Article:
At one point during the interview, she trails off mid-answer and asks me to repeat the question. “This happens,” she explains. “It’s a post-concussion thing.” Immediately I want to say that I understand, that everyone loses their train of thought sometimes, that it’s no problem, but of course, that misses the point. Post-concussion syndrome doesn’t happen to everyone, and I can’t understand, and it is a problem. 

The 2019 chapbook Kind Of Animal mostly focuses PCS, but Body Count count covers a wide range of themes. There is a glimpse of a failed love story (from “I’m getting to be / so vulnerable / with you” to “…Maybe / I stopped loving you / or maybe my love / is out of the office”) and, towards the end of the collection, the emergence of a new, hopeful one. There’s also a story of healing, not just from the literal trauma of concussion, but from the wounds inflicted by misogyny, from sneering literary critiques to sexual assault.  

Some poets seem to enjoy hiding the meaning of their verse beneath layers of abstraction and lyricism in a kind of poetic dance of the seven veils, but that is not Jamieson’s style. Her poems are sometimes fragmented, jumping from image to image, starting new thoughts mid-line, but she writes with a determined clarity. In Future Body Self Portrait she observes “…they’re nearly / the same thing, alive / & in pain. I’m speaking / plainly but it’s poetry.” In fact, the whole collection reads like poetry made out of plain speaking. I ask if she is afraid of being misunderstood — “I’m not so much afraid of being misunderstood,” she muses, “I’m more motivated to be understood… I do really want people to get it, and I want it to be accessible and I’m OK with that too.”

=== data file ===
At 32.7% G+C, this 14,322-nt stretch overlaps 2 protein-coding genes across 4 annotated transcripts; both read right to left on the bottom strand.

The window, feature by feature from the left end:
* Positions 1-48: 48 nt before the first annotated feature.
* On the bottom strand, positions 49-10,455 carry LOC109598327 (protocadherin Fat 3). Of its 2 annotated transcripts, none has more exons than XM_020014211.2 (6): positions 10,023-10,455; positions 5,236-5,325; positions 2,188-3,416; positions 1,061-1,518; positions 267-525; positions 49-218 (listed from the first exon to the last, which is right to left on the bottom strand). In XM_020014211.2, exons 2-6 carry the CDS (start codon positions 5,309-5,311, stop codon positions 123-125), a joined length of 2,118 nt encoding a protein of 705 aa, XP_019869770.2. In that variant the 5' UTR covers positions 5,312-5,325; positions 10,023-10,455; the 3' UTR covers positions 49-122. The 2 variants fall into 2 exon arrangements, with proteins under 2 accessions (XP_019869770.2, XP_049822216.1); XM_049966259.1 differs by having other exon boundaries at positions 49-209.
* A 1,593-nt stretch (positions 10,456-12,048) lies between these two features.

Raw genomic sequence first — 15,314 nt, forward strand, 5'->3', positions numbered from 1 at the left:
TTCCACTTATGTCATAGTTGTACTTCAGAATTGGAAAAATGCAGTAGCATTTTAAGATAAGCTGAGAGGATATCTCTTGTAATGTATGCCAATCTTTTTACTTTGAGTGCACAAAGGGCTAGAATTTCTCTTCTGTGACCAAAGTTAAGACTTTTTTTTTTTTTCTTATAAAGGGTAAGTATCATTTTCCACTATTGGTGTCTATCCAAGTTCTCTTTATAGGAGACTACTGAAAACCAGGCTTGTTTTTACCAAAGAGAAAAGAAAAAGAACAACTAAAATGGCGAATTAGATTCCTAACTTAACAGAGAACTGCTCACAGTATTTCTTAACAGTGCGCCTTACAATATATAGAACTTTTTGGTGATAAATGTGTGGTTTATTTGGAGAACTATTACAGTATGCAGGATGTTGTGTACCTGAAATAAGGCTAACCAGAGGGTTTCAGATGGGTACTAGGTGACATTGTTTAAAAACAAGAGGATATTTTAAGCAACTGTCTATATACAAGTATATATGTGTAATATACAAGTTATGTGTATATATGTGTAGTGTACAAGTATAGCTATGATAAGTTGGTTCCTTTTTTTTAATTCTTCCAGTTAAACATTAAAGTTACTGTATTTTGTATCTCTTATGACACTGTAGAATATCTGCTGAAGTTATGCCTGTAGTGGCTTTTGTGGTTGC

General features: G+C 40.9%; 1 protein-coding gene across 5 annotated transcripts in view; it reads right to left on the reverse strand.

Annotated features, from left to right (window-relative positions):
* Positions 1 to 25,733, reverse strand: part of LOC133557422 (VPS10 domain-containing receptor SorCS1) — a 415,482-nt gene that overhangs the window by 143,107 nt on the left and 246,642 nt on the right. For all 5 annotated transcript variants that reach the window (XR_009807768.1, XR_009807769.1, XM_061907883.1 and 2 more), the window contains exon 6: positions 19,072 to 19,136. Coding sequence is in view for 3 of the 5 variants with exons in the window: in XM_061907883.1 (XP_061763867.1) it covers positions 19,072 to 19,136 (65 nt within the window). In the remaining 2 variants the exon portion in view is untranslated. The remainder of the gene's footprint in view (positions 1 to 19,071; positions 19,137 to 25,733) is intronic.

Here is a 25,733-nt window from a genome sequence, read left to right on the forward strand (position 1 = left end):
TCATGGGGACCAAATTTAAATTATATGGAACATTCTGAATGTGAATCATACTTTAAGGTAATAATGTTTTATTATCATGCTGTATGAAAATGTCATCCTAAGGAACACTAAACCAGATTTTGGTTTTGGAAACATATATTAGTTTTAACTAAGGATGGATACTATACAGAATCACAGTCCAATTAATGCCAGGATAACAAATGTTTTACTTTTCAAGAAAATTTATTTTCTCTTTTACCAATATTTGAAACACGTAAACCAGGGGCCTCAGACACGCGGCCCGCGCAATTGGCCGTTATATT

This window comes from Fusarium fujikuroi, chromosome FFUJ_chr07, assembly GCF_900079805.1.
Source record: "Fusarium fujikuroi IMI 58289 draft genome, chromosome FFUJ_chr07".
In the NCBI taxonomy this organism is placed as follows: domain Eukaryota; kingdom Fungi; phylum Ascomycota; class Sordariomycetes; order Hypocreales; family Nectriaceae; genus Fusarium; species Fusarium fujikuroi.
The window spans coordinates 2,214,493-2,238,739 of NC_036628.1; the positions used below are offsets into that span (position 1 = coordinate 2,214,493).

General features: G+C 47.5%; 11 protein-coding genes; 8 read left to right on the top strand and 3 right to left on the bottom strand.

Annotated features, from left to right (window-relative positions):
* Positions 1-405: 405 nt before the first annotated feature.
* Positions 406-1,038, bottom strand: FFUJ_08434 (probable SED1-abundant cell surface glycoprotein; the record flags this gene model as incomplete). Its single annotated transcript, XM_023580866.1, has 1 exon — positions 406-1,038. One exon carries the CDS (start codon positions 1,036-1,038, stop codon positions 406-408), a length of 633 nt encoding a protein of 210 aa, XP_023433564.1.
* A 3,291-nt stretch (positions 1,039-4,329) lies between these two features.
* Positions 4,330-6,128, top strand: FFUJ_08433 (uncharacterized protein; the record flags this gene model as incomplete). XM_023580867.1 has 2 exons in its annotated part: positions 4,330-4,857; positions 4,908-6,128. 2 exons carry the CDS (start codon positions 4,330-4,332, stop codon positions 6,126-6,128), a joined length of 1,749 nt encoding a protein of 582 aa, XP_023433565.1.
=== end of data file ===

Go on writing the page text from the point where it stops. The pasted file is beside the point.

In discussions of poetry, the word “accessible” is usually a rather sneering synonym for ‘simplistic’. Many scholars have debated the notion of accessibility in poetry, but rarely in the context of ableism. We don’t usually imagine a poem being accessible in the way that a building or a bathroom can be accessible, but for Jamieson, it’s the same thing. “We can talk about accessibility through technology, through a screen reader, through audio or whatever, but some people, whether or not they realise it, make their language inaccessible for people and not just people who “aren’t as smart as them”. She emphasises the last words with heavy air quotes. “Intellectualism, and intellectual elitism, can go so unchallenged in the literary world… that’s something that I have an issue with.”